The Cola Conquest tells the story of Coca-Cola – the “sublimated essence” of all that American stands for – and the century-long competition with its rival, Pepsi-Cola. Challenging, fast-paced, irreverent, serious and funny by turns, The Cola Conquest explores the delicious paradox at the heart of Coke: How did an innocuous soft drink, more than 99% sweetened water, come to wield such enormous power and assume such significance in so many people’s lives? What does it tell us about who we are and what we are becoming?
|Running Time:||3 X 50 min.|
|Subject(s):||Business, Economy, Food, Globalization, Health, History, Mystery, Society|
|Producer(s):||Abbey Jack Neldik|
|Editor(s):||Howard Goldbert, Torbensee all »|
|Production Company:||DLI Productions|
The Big Sell concentrates on the selling of image over substance, of manufactured desire over need. The key to Coca-Cola’s and, later, Pepsi’s success is their ubiquitous advertising, pioneered by patent medicine men. We see the battle of images between Coke and Pepsi through a century of advertising campaigns. We trace the creation of a myth and the evolution of a new religion of consumerism. We meet fanatical Coke collectors, ingenious ad men, iron-willed business executives, and an evangelical folk artist. Threaded throughout the hour is the backstory of Coke’s 1886 invention by John Pemberton, a morphine-addicted genius; its spread by religious fundamentalist Asa Candler; and Candler’s fight to stave off imitators and make the drink respectable. An anthropologist business historian, marketing analyst, and psychologist contribute to an understanding of the story and the myth.
Cola War and Peace brings us from the launch of Pepsi’s new blue campaign in England to the former Soviet Union where young Russians are learning to be capitalists. Though company executives claim disingenuously to rise above politics, Coca-Cola and Pepsi-Cola wield enormous power whether in Russia, or “back home” in the Black struggle for civil rights. The backstory in Part II introduces the enigmatic cigar-chomping Robert Woodruff, known as “the Boss,” who entertains presidents at his Georgia plantation, and makes Coca-Cola a symbol of “everything America stands for.” He carries the company through the Depression and, at Eisenhower’s request, sends Coke to the troops during World War II. As the cola war rages on former Pepsi lawyer, Richard Nixon, helps Pepsi get a twenty-year jump on Coca-Cola behind the Iron Curtain. The Cold War heats up in Vietnam, and Coca-Cola responds with the ultimate commercial for peace and harmony. The success with which Coke has become part of America’s soul becomes clear in 1985, when Coca-Cola changes its sacred formula and provokes an outpouring of outrage and anguished resistance. At the historic conclusion of the Cold War in 1989, the Berlin wall falls and Coca-Cola is there, passing out the taste of freedom. Pepsi’s CEO Don Kendall, Coretta Scott King, Lenin’s niece and a presidential advisor are among those who enlighten this episode.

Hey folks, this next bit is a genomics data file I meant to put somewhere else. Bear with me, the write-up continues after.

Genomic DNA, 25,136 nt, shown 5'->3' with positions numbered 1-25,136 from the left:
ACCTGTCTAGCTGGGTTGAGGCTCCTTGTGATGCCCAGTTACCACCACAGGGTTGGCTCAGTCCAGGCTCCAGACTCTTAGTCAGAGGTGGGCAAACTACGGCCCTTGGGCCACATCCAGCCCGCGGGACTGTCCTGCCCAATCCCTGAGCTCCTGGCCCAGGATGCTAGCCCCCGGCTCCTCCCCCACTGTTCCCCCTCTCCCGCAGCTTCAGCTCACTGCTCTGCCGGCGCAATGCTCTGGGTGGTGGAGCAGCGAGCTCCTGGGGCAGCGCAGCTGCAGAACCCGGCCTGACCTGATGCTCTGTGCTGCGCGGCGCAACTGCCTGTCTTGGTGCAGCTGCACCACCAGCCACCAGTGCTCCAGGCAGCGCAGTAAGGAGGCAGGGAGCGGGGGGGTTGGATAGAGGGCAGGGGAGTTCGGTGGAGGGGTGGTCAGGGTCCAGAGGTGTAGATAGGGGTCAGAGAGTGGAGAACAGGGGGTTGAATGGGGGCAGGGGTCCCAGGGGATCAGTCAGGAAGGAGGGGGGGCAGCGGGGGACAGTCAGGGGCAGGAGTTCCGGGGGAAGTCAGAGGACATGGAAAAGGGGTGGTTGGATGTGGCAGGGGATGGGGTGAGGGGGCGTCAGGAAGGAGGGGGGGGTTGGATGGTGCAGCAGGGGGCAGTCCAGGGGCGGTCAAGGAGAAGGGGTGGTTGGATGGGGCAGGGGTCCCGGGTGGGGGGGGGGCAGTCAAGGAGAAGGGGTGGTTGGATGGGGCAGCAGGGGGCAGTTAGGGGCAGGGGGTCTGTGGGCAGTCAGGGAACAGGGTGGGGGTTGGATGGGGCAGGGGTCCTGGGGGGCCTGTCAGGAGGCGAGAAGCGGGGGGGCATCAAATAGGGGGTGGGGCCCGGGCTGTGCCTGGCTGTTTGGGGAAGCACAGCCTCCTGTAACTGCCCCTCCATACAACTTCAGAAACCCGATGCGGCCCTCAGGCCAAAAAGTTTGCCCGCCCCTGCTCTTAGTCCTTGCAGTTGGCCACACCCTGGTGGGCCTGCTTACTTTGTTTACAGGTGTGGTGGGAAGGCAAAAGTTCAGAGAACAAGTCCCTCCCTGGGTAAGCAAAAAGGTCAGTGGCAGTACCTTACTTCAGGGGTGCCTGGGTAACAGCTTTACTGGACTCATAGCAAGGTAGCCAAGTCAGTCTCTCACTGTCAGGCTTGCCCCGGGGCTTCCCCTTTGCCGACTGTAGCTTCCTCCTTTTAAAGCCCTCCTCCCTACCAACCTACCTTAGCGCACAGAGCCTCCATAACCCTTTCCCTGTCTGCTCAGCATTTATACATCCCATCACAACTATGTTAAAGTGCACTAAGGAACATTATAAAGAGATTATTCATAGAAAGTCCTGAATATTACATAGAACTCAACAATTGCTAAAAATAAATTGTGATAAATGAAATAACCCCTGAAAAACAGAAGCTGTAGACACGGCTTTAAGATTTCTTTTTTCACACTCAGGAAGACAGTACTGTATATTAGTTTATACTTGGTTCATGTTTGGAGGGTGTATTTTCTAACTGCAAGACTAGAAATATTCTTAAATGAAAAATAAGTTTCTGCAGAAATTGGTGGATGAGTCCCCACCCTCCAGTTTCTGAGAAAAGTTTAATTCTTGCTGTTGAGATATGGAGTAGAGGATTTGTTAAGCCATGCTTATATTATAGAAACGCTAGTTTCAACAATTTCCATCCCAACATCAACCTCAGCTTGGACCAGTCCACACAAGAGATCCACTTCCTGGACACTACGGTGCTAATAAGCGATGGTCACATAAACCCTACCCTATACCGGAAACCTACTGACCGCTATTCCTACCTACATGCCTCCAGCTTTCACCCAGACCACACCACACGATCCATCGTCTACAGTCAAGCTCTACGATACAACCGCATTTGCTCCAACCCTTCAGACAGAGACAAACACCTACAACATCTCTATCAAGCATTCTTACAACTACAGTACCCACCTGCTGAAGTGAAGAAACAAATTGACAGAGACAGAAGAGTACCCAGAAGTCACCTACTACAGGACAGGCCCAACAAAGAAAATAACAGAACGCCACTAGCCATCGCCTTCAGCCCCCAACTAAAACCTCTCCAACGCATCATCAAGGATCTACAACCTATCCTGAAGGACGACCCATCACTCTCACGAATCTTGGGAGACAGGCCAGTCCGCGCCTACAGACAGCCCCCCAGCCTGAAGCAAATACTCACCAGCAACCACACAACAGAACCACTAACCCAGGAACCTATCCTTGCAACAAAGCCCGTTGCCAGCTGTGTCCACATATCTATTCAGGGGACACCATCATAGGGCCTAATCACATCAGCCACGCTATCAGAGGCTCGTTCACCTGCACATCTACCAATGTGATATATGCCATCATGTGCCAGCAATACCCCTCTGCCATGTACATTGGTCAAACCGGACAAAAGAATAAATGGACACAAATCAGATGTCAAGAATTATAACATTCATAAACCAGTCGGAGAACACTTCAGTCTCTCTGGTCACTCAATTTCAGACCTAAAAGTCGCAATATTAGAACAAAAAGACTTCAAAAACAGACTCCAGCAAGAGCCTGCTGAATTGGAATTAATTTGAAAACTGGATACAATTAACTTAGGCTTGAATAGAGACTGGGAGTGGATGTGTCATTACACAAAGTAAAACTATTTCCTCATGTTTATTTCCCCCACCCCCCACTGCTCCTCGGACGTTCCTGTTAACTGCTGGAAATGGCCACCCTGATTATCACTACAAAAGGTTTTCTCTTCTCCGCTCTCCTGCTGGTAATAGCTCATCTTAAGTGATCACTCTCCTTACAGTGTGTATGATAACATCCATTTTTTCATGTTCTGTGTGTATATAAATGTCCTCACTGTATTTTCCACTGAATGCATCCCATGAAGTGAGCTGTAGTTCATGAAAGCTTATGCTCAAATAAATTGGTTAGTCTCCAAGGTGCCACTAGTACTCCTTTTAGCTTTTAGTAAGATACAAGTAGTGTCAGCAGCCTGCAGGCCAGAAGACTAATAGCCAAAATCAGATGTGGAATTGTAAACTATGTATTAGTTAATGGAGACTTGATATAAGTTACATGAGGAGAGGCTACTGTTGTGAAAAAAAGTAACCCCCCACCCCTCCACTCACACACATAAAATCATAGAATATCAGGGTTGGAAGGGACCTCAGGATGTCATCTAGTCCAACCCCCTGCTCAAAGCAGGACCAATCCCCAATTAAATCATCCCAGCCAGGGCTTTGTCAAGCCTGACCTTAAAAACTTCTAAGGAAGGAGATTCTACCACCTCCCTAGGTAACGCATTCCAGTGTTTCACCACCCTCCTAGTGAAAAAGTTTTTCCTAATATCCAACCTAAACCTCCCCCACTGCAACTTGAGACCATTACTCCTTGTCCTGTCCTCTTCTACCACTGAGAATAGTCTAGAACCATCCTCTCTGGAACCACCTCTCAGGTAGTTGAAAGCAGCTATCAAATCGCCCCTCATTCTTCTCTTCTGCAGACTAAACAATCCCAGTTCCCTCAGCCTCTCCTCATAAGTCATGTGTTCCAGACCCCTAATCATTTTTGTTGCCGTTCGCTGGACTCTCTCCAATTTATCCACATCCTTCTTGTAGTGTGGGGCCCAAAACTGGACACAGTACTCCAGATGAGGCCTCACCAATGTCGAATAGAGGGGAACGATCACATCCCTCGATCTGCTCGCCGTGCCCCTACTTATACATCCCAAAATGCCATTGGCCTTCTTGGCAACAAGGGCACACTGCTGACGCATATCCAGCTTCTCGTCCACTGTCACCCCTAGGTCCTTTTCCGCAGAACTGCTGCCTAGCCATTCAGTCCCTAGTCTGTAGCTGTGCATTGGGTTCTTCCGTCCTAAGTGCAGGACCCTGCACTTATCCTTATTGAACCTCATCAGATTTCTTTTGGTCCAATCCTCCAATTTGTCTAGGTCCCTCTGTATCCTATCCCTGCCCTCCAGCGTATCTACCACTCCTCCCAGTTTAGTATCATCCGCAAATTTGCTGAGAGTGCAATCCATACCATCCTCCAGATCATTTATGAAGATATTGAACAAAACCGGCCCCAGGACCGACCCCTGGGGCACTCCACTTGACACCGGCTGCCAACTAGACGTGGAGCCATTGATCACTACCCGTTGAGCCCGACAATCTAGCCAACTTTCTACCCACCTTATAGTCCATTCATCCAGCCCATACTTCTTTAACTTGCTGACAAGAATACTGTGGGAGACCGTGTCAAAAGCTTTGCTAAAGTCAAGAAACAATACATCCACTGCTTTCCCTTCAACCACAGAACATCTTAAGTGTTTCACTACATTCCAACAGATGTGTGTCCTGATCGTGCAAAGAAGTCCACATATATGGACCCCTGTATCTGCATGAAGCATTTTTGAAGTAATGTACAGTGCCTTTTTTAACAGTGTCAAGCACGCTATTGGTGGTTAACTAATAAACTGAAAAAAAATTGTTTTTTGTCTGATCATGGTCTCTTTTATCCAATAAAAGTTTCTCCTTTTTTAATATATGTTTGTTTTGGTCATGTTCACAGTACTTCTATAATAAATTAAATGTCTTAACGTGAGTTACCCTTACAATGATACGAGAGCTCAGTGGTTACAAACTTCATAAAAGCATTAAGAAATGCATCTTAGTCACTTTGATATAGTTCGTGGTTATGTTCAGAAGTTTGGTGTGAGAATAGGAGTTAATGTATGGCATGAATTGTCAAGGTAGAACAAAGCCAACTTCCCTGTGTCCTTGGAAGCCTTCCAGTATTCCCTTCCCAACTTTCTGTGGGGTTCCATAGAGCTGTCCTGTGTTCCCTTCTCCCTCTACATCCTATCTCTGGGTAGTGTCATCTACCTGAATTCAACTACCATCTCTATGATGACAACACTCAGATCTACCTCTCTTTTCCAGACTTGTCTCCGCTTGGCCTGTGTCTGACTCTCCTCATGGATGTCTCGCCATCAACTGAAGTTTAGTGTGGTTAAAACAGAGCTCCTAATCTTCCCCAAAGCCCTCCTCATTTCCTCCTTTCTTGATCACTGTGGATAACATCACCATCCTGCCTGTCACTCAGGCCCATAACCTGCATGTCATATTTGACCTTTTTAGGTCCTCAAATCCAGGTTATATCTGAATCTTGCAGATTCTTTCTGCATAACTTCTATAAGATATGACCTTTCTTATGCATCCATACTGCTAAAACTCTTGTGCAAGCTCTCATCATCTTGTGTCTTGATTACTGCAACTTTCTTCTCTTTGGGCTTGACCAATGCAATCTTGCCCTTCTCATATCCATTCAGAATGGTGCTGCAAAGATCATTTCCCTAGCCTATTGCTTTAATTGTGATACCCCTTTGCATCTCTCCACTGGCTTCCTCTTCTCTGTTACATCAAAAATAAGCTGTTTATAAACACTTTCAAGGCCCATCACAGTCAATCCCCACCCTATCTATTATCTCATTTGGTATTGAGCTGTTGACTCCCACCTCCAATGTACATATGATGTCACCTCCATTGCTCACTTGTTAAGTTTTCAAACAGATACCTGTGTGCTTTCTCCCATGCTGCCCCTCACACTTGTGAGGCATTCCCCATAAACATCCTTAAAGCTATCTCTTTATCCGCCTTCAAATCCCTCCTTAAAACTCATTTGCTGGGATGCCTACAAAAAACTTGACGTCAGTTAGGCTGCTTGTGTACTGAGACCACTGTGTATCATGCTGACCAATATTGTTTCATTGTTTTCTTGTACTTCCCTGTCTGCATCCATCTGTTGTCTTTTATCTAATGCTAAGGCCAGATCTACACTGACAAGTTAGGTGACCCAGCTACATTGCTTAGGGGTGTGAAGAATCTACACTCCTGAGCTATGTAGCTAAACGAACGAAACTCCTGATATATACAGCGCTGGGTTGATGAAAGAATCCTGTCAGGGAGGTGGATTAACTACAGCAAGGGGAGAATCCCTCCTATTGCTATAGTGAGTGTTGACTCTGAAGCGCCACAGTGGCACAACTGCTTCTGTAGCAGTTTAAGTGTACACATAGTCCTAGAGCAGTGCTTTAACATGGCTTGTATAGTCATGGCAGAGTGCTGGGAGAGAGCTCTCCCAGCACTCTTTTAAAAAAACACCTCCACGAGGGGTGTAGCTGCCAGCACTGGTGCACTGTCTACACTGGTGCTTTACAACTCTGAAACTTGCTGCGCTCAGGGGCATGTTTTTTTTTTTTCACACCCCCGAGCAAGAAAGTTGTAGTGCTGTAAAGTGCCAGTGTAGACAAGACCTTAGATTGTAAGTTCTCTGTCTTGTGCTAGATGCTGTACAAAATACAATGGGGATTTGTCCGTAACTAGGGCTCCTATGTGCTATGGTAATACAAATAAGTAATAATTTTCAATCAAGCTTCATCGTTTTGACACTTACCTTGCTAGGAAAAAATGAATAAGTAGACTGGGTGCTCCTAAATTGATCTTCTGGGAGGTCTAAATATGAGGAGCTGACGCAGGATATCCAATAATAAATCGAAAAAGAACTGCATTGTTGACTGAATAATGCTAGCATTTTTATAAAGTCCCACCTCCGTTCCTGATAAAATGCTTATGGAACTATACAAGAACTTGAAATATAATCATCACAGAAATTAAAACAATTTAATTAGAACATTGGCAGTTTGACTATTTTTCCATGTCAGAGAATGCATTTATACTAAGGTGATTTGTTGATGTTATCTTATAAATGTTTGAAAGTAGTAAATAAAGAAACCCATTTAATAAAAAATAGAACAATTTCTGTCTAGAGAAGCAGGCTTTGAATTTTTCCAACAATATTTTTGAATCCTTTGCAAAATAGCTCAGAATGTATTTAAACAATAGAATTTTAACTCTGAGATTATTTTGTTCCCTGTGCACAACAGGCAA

Coca-Colonization covers the spread of America’s soft drinks throughout the world. Have Coke and Pepsi become the avatar for the homogenisation of world culture? Or will national identities outlast the invasion of the American way. The backstory in Part III covers the furor in France in 1950 when the intellectuals and wine-growers try to keep Coke out, fearful of the effect of the Americanization of their culture. As elsewhere, the French finally embrace Coca-Cola culture, and Coke pours throughout the world. Blood spills too, in Guatemala as death squads kill twelve leaders of the fledgling Coca-Cola union. This section introduces aristocratic Cuban-born Roberto Goizueta, the “new Coke man,” whose cosmopolitan background gives him the vision to expand even further into global markets. Through “pattern” advertising, Coke appeals to universal human emotions, offering a piece of America to poor Third World citizens who can ill afford the expense.
Today, the company sees its future primarily in new markets like China. But as Coke and Pepsi are busy conquering new markets abroad, upstarts like Virgin Cola and a Canadian cola, Cott, are nipping at their heels back home. And who knows? Perhaps China will invent the beverage that dominates the twenty-first century. Or perhaps Coca-Cola is destined to outlast even the power of the USA.